Froome set to take third Tour de France title
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As Chris Froome prepares to take his third Tour de France later today,Sunday, thoughts turned to the last rider to establish a Tour dynasty: Miguel Indurain.
Although Lance Armstrong won seven successive Tours, his results have been stripped from the record books over doping, leaving Indurain as the last rider to have enjoyed a dynasty, winning five Tours from 1991-1995.
By seeing off all comers this year, Froome also becomes the first rider since Indurain to win back-to-back titles, having triumphed last year and in 2013.
Froome is rapidly writing his name into the Tour history books, with only four riders having been more successful than him with five Tour titles: Indurain, Eddy Merckx, Jacques Anquetil and Bernard Hinault.
The Sky team leader may yet equal or better such records as he himself has said he believes he can compete for another five or six years.
And as long as he keeps winning, he will be the undisputed Sky leader at the Tour, just as Indurain was for Banesto.
There are many similarities in the path to Tour stardom between Indurain and Froome, who both started as a super-domestique for another champion.
Pedro Delgado won the Tour in 1988 with Indurain as a team-mate, while Froome was second to his British Sky leader Bradley Wiggins in 2012.
Delgado remained Banesto's leader for a couple more years, but after he could finish only fourth in 1990, his and Indurain's status changed.
They arrived as joint leaders in 1991, but Indurain quickly proved he was the stronger and Delgado slipped humbly into the role of lieutenant.
Delgado had struggled on the 12th stage from Pau to Jaca in Spain, according to Eusebio Inzue, the sports director of Banesto back then and of Movistar now.
- 'Forge the legend' -
"We went from France to Jaca, we were in total euphoria with Perico (Delgado). The whole country was expecting but it wasn't a good day and we adopted a prudent tactic," said Unzue.
"I remember the criticisms and disappointment. We were desperate to get back to France.
"Who would have known that we were on the eve of beginning to forge the legend of one as great as Miguel?"
It was July 19, 1991, the 13th stage and the first time that Indurain would pull on the coveted yellow jersey at the end of the day.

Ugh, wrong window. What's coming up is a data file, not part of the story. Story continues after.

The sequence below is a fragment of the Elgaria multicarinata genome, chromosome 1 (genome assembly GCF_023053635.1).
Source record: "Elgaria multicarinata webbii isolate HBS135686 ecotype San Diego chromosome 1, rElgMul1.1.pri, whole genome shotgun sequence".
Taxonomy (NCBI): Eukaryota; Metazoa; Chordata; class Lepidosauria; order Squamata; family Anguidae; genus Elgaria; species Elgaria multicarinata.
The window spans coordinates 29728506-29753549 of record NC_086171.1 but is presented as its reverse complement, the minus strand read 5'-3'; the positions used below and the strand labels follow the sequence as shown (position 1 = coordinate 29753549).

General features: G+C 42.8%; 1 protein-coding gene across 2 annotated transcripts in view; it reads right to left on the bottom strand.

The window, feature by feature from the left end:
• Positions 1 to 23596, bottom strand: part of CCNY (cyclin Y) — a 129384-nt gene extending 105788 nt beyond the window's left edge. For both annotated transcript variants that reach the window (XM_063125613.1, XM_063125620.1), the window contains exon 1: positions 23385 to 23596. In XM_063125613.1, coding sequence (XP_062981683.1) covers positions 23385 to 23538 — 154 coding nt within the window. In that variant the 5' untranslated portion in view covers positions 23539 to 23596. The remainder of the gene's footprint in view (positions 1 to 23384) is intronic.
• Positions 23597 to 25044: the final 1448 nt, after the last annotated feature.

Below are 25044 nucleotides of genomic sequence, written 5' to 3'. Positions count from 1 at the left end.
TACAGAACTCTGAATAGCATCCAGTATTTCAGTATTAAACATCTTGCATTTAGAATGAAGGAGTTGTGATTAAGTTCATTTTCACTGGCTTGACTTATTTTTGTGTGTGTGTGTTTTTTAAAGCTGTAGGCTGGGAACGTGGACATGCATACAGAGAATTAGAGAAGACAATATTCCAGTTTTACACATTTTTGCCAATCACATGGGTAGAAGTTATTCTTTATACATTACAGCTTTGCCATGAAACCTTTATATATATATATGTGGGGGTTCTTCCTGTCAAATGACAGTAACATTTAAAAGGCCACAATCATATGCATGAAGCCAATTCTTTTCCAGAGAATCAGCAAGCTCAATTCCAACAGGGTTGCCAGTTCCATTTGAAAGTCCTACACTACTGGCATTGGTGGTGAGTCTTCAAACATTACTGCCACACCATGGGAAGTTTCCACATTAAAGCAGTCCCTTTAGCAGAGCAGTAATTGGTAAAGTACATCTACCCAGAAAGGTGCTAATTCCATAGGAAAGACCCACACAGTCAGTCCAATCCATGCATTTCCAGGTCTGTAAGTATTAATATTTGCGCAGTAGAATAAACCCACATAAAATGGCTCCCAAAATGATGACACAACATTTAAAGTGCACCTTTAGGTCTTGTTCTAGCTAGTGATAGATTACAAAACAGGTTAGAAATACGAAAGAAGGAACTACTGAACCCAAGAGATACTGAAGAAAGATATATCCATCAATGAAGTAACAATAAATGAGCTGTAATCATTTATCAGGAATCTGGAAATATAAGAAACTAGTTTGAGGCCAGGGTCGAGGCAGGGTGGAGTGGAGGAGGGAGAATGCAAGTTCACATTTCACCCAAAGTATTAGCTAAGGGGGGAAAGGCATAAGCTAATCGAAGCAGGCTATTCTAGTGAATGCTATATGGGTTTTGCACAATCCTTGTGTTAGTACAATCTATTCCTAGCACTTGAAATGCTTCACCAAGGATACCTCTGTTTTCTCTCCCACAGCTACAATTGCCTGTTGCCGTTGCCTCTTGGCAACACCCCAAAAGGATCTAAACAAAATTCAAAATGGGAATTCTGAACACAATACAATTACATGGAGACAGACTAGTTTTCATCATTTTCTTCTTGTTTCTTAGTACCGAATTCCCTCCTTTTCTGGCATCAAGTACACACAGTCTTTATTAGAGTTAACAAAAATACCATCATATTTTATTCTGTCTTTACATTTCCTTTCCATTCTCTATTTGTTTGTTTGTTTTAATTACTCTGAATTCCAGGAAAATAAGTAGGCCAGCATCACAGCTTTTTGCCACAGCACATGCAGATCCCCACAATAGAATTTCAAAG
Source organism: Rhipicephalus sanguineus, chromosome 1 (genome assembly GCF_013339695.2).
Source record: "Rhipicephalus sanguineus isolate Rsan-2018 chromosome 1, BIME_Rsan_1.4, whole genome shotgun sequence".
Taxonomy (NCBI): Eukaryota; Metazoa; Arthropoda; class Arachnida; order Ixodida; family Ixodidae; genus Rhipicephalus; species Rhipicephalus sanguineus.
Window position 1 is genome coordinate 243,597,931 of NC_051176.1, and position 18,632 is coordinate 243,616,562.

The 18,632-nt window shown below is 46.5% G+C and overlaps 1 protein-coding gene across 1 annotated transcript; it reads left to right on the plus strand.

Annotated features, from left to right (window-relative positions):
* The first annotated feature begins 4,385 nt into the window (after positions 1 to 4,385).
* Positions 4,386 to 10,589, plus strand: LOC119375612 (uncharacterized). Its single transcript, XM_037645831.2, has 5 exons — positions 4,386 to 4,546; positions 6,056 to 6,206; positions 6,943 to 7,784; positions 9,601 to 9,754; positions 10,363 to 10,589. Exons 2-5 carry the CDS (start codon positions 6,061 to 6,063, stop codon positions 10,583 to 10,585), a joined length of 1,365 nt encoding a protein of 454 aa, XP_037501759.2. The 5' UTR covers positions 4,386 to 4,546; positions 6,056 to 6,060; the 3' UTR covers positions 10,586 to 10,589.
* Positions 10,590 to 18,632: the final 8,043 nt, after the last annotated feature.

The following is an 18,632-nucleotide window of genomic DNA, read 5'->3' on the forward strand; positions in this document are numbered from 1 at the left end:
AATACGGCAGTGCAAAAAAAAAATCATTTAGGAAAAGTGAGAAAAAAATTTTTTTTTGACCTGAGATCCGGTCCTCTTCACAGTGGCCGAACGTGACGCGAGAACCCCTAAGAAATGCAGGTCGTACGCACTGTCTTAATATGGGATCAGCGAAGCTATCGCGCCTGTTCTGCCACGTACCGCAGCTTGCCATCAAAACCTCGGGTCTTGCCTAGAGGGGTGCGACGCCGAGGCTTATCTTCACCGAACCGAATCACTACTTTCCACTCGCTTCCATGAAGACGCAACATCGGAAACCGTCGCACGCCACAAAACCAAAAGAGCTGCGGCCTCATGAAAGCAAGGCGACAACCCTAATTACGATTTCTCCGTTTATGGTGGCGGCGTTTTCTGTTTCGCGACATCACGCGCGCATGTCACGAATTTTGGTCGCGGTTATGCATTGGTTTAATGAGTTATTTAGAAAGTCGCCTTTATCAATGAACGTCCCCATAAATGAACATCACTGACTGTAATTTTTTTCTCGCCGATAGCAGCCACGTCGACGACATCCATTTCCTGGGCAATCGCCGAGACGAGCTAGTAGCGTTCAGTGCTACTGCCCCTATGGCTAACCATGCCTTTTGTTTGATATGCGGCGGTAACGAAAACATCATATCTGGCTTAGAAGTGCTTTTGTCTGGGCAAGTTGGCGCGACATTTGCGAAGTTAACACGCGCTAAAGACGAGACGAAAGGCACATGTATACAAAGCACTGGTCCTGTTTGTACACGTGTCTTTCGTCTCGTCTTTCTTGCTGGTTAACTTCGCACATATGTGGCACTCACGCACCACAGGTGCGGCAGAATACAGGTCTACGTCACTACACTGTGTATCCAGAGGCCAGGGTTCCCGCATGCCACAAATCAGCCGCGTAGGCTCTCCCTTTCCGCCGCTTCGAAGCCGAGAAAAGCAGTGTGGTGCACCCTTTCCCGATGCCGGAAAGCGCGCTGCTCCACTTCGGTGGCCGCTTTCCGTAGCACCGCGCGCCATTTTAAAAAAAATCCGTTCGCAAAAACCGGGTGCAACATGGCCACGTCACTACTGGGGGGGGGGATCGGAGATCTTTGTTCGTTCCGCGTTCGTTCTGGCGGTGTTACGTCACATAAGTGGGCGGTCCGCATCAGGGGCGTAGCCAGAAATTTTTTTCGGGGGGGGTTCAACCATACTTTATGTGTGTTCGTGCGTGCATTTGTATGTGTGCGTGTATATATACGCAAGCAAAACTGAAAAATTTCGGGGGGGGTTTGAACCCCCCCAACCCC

"It was a really tough day, we climbed half the Pyrenees. He escaped with his friend (Claudio) Chiappucci on the descent of the Tourmalet and left behind the greats: (Greg) Lemond, (Laurent) Fignon and (Gianni) Bugno."
One difference with Froome's succession of Wiggins was the ease with which it happened at Banesto.
There was none of the verbal sparring -- even amongst wives --- no conflicting messages coming from the rival would-be leaders.
"For Perico it was the best relief, his leadership passed to a team-mate, a friend," added Unzue.
"It was lucky, Miguel had grown at the side of the professor Perico, to rise as a worthy pupil."
- 'Glued to television' -
It was a time in which, unlike recently, Spain was starved of sporting success, at least until the 1992 Olympics on home soil in Barcelona.
"From what I've been told, the entire country was glued to the television, it was exceptional," added Unzue.
Just like Froome, though, who has suffered from suspicion, scepticism and at times outright hostility due to his performances, Indurain was not free from the doubters, in part due to his dramatic weight loss, dropping from almost 90kg to 80kg between his junior years and his Tour dominance.
He went from a time-trial specialist to an able climber, capable of sticking with the very best in the mountains -- although that in part was due to exceptional descending skills.
He never failed a doping control but he did ride through the 1990s, an era tainted by the spectre of EPO, blood doping and the drug-taking scandals that would tarnish the sport's image for the next 20 years: Festina and Armstrong.
Indurain's results and reputation endure. Froome will be hoping -- or perhaps he is already sure -- that his story will follow Indurain's in that respect.
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